For Nietzsche, on the other hand, the end of history meant the death of everything that ennobles the human race. Without anything to struggle over or to believe in so strongly that one would be willing to fight and die for it, humanity would sink to the level of what Nietzsche called the Last Man, Homo economicus: the man whose aspirations do not rise above material comfort, safety, and security. The only hope was the arrival of the Overman, who would create new values, new systems of belief, and initiate new conflicts among human beings. In short, the Overman would re-start history. Nietzsche’s writings, in their trenchant critique of all Western beliefs and values, can be seen as an attempt to actually hasten the collapse of the modern world and usher in the Overman.
Nietzsche’s Will to Power
Essentially, Gerald Crich represents the Nietzschean Overman—or at least someone who believes himself to be a Nietzschean Overman. Gerald, himself a “great blonde beast,” is riding the tiger by riding his employees, expressing his “will to power” through mastering the mines. What Gerald doesn’t realize is that, in Nietzschean terms, he is merely, the instrument of will to power, expressing itself in the modern age as industrialism and mechanization. As Colin Milton has discussed at some length, this may actually indicate a confusion, or at least an inconsistency, in Lawrence’s understanding of Nietzsche.
Nietzsche is explicitly invoked in the novel when Ursula identifies Gerald with “Wille zur Macht.” The episode which prompts this comment from her is one of the most famous in the novel. In the chapter “Coal Dust,” Ursula and Gudrun go for a walk, but when they come to the railway crossing have to stop to wait for the colliery train to pass. As they stand there, Gerald Crich trots up riding a “red Arab mare.” The mare is frightened by the locomotive and moves away from it, but Gerald forces her back again and again, cutting into her flesh with his spurs. Ursula is horrified and cries “No—! No—! Let her go! Let her go, you fool, you fool—!” Gudrun, on the other hand, is fascinated by Gerald’s show of brute force over the mare and cries out only as he rides away, “I should think you’re proud.” As we shall see, Gudrun is Gerald’s counterpart, a portrait of the other, purely destructive side of modern will.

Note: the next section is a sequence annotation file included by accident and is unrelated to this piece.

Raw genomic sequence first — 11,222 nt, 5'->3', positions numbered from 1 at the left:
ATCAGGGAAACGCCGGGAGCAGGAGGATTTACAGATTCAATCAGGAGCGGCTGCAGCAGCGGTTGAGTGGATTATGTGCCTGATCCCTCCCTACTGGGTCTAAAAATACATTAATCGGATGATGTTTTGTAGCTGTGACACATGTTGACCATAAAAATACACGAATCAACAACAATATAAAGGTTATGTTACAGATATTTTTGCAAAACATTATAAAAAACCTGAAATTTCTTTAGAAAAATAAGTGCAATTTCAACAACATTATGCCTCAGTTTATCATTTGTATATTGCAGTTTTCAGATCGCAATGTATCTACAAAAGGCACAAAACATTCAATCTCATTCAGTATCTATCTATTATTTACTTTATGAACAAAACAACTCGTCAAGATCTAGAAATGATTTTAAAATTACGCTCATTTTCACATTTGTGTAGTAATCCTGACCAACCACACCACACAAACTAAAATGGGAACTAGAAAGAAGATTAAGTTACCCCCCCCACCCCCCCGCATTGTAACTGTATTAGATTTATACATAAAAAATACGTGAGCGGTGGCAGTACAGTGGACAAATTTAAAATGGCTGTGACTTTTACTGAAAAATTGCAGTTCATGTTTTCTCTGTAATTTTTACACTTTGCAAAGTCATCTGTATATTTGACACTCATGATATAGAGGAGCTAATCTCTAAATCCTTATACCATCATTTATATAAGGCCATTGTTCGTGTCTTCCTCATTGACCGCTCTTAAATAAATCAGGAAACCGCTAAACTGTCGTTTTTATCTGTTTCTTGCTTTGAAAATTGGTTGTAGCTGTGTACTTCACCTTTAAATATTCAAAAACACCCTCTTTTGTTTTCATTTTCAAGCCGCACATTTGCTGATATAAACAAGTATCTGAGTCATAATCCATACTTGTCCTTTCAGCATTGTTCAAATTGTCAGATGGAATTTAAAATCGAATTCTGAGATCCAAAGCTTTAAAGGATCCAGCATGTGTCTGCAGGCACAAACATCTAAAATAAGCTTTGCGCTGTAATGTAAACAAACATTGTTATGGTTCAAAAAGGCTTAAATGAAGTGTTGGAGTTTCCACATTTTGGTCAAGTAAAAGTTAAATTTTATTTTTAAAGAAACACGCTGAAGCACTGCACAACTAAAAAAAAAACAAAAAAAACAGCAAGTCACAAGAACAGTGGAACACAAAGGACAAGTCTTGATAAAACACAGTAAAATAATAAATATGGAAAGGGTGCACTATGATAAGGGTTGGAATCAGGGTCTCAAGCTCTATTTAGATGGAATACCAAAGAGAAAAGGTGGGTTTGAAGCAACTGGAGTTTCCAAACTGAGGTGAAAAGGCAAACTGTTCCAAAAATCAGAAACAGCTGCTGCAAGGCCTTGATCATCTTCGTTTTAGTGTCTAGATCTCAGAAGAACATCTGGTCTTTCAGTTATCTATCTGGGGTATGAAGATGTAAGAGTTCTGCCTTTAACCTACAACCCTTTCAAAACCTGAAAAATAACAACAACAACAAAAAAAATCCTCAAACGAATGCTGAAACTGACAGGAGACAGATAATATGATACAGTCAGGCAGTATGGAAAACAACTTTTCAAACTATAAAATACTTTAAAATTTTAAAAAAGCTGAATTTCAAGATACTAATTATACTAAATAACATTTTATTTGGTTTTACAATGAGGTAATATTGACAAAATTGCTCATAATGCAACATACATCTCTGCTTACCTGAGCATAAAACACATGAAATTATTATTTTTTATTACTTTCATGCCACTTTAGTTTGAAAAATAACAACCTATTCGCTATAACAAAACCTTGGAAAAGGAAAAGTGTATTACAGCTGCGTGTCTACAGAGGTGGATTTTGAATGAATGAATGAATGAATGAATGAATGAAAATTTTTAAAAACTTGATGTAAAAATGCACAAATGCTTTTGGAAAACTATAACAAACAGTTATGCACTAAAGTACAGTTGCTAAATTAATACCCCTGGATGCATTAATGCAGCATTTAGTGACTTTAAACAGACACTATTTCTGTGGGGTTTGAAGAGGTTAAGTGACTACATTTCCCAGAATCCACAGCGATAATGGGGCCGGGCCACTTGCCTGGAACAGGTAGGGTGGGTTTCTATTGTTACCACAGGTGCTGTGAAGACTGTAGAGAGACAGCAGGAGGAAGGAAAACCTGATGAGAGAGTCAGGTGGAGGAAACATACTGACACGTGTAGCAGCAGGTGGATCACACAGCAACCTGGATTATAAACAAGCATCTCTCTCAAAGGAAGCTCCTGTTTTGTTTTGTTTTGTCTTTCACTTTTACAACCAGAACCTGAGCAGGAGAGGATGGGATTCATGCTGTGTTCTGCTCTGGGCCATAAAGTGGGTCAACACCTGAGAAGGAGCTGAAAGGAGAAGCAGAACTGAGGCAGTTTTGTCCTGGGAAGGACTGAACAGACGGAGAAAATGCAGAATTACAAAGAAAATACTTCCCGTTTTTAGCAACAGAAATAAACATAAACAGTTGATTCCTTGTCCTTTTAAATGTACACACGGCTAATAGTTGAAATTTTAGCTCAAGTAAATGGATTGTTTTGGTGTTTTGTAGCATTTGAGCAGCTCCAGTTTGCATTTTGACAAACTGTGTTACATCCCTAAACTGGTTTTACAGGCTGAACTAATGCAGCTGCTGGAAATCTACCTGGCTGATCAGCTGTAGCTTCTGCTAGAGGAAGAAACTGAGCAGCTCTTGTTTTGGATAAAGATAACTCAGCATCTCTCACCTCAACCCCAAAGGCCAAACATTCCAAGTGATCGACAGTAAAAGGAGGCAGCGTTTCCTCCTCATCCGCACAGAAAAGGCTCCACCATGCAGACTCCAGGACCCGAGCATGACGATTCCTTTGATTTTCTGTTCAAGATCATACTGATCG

The episode with the mare is a good example of Lawrence’s sometimes obvious, but very effective symbolism. The mare represents nature—any and all natural beings—forced into submission before the designs and mechanisms of modernity. There is no other way to bring nature into accord with modern unnaturalism, other than by force and sheer bullying. And so later on Ursula refers to “Gerald Crich with his horse—a lust for bullying—a real Wille zur Macht—so base, so petty.”
In his essay “Blessed are the Powerful” Lawrence remarks, “A will-to-power seems to work out as bullying. And bullying is something despicable and detestable.” In short, in Women in Love Lawrence seems to understand Wille zur Macht as a kind a kind of egoistic self-aggrandizement. In fact, however, what Nietzsche teaches is the surrender to Wille zur Macht, as an impersonal force that expresses itself through us.